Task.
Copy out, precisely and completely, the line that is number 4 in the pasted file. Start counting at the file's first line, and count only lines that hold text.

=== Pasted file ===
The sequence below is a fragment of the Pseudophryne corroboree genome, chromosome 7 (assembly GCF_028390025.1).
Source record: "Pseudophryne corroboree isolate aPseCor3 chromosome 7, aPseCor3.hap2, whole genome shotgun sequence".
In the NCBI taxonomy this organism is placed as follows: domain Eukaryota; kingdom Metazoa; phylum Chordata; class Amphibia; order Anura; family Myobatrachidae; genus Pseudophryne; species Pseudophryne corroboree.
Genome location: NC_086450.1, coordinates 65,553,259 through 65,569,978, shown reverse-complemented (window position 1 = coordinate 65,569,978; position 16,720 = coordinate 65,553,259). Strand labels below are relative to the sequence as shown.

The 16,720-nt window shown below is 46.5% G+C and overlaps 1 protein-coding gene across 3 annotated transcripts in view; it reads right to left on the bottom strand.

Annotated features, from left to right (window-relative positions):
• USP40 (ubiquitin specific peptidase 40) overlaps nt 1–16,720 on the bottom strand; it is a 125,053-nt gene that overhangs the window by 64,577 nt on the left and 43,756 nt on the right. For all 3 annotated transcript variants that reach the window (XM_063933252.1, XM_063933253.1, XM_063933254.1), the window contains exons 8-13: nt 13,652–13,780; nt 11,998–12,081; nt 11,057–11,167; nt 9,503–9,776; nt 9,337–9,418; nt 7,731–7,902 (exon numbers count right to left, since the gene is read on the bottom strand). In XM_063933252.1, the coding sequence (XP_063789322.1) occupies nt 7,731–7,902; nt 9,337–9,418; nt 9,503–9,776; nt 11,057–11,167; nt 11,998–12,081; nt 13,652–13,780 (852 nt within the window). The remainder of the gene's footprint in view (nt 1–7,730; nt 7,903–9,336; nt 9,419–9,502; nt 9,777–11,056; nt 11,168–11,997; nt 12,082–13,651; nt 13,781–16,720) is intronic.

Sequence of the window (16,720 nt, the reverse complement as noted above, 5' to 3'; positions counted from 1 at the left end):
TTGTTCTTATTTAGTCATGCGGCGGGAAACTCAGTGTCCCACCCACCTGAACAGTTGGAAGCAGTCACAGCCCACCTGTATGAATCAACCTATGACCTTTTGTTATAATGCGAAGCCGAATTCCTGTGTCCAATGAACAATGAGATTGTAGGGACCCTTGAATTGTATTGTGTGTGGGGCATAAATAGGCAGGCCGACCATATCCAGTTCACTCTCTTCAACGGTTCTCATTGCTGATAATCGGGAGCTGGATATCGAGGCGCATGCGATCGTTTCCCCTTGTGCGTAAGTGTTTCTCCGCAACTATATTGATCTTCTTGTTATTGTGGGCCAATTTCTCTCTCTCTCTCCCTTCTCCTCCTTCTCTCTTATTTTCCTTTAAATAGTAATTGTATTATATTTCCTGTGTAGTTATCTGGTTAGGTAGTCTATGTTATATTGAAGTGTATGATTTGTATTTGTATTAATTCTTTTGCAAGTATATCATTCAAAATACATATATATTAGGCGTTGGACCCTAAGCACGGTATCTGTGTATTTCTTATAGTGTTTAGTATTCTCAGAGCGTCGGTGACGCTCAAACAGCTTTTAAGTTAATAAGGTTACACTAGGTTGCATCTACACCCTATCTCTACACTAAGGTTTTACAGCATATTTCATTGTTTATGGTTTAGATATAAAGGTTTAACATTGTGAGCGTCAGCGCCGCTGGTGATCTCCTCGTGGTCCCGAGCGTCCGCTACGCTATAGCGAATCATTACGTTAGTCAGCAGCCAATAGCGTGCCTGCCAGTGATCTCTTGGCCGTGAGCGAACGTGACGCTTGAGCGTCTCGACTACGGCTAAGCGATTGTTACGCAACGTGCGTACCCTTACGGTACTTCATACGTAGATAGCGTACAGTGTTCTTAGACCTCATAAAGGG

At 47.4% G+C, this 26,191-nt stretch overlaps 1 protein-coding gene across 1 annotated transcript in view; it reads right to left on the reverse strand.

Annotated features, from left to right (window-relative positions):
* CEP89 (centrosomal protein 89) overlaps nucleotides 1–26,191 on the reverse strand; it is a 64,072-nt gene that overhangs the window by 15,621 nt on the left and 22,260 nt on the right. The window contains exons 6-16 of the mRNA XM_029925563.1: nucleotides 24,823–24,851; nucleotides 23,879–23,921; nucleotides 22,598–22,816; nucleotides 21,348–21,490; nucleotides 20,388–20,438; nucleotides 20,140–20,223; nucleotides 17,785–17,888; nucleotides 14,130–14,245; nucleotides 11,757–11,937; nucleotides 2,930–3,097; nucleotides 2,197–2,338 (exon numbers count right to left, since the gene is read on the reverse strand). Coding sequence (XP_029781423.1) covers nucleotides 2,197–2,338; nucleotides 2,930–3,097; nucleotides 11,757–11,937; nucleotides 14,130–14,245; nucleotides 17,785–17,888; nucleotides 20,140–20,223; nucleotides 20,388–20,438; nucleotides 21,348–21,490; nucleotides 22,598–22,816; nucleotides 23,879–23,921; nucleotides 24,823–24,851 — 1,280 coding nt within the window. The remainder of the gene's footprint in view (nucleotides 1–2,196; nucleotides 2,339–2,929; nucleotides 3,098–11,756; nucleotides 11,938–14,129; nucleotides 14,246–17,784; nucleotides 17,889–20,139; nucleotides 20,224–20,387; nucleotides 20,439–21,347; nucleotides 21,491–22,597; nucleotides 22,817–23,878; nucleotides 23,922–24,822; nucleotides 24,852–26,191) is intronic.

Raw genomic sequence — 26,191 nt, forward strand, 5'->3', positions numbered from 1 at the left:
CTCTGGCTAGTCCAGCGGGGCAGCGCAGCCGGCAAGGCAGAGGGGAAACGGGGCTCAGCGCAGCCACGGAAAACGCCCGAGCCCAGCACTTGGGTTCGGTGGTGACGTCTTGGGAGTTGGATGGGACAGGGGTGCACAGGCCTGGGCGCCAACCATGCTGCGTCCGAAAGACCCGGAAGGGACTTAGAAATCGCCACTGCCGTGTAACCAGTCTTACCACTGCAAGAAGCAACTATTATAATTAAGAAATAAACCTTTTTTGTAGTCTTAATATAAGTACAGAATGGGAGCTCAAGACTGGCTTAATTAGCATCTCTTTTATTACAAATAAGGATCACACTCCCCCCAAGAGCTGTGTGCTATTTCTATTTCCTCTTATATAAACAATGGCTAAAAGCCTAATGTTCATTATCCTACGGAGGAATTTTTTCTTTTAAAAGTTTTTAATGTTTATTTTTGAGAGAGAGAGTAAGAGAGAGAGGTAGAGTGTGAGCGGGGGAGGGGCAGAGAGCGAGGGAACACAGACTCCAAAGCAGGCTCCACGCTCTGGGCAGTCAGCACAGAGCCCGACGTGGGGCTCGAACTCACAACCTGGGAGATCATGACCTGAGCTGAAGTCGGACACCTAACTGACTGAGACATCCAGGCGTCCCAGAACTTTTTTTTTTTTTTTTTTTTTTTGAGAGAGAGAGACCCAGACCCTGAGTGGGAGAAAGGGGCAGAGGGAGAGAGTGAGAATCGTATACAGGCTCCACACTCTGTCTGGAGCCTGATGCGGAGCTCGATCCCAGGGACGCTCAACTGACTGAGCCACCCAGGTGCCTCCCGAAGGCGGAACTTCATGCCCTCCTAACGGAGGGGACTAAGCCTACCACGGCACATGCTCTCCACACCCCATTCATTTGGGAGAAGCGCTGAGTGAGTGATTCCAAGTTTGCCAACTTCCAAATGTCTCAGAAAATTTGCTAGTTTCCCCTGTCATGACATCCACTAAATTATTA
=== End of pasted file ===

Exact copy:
Genome location: NC_086450.1, coordinates 65,553,259 through 65,569,978, shown reverse-complemented (window position 1 = coordinate 65,569,978; position 16,720 = coordinate 65,553,259). Strand labels below are relative to the sequence as shown.